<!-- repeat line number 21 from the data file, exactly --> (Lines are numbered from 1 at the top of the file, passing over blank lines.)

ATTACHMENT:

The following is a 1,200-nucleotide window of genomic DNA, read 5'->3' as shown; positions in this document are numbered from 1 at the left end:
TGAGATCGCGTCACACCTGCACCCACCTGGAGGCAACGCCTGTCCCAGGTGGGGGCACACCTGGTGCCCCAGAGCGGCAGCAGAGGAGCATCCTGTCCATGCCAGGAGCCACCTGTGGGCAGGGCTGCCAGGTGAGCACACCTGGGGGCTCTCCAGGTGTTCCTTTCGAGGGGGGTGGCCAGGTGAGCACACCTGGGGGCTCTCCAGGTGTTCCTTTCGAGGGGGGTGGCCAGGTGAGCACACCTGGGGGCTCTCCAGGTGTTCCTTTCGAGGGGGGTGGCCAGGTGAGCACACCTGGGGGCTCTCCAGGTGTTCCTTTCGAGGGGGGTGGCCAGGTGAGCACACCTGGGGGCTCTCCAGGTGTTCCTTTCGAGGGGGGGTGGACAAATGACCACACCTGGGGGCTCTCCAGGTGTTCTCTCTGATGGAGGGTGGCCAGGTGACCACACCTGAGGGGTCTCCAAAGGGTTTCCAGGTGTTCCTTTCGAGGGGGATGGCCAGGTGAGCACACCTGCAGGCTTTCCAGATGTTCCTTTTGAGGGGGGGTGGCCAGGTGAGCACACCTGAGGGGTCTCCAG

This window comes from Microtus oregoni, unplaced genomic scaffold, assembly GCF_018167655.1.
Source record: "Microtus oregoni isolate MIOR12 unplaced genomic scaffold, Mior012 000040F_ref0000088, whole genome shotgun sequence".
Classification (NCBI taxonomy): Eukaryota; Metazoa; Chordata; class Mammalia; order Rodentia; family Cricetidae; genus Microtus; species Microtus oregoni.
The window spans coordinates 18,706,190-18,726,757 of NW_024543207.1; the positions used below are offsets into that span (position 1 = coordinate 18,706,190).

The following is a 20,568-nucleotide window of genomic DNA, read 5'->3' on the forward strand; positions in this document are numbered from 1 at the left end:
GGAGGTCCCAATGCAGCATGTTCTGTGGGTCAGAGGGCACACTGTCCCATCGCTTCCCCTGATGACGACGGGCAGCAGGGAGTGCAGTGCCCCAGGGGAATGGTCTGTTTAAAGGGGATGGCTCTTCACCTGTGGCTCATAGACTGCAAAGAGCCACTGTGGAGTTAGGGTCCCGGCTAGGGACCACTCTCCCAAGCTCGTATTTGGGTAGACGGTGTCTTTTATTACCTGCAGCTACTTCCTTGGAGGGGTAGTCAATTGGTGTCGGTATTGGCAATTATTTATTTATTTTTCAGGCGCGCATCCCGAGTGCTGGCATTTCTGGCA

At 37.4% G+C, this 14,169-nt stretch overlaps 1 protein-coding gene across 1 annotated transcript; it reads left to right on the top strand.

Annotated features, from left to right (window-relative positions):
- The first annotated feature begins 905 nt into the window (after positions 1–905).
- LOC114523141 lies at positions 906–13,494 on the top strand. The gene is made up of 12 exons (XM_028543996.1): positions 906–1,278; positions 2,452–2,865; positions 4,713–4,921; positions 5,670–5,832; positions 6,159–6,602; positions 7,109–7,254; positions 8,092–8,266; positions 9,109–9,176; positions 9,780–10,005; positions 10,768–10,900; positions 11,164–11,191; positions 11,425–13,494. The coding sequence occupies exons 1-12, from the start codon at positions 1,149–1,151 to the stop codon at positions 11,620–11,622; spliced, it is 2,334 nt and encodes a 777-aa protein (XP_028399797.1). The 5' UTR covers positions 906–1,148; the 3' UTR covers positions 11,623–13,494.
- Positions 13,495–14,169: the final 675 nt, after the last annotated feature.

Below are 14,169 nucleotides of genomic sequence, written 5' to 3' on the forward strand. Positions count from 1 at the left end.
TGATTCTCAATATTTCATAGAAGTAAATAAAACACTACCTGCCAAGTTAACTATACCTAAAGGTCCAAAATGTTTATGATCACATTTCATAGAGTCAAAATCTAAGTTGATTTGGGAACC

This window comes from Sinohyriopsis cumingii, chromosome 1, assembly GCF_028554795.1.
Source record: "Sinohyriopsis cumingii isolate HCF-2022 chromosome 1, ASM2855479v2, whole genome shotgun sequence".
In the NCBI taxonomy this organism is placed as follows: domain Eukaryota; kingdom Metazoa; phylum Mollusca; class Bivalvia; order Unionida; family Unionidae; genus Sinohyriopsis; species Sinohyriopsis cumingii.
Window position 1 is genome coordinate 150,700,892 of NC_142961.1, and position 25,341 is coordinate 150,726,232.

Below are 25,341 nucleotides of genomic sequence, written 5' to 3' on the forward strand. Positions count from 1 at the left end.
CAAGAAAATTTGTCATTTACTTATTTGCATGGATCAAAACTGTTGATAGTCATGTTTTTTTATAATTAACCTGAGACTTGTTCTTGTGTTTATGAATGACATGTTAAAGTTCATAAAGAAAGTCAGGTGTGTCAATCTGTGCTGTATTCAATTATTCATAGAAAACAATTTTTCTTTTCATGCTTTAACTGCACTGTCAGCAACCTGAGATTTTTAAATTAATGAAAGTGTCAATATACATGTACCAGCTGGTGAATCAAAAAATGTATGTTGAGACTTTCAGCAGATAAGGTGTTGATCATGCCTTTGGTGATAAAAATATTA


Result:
CAAGAAAATTTGTCATTTACTTATTTGCATGGATCAAAACTGTTGATAGTCATGTTTTTTTATAATTAACCTGAGACTTGTTCTTGTGTTTATGAATGACATGTTAAAGTTCATAAAGAAAGTCAGGTGTGTCAATCTGTGCTGTATTCAATTATTCATAGAAAACAATTTTTCTTTTCATGCTTTAACTGCACTGTCAGCAACCTGAGATTTTTAAATTAATGAAAGTGTCAATATACATGTACCAGCTGGTGAATCAAAAAATGTATGTTGAGACTTTCAGCAGATAAGGTGTTGATCATGCCTTTGGTGATAAAAATATTA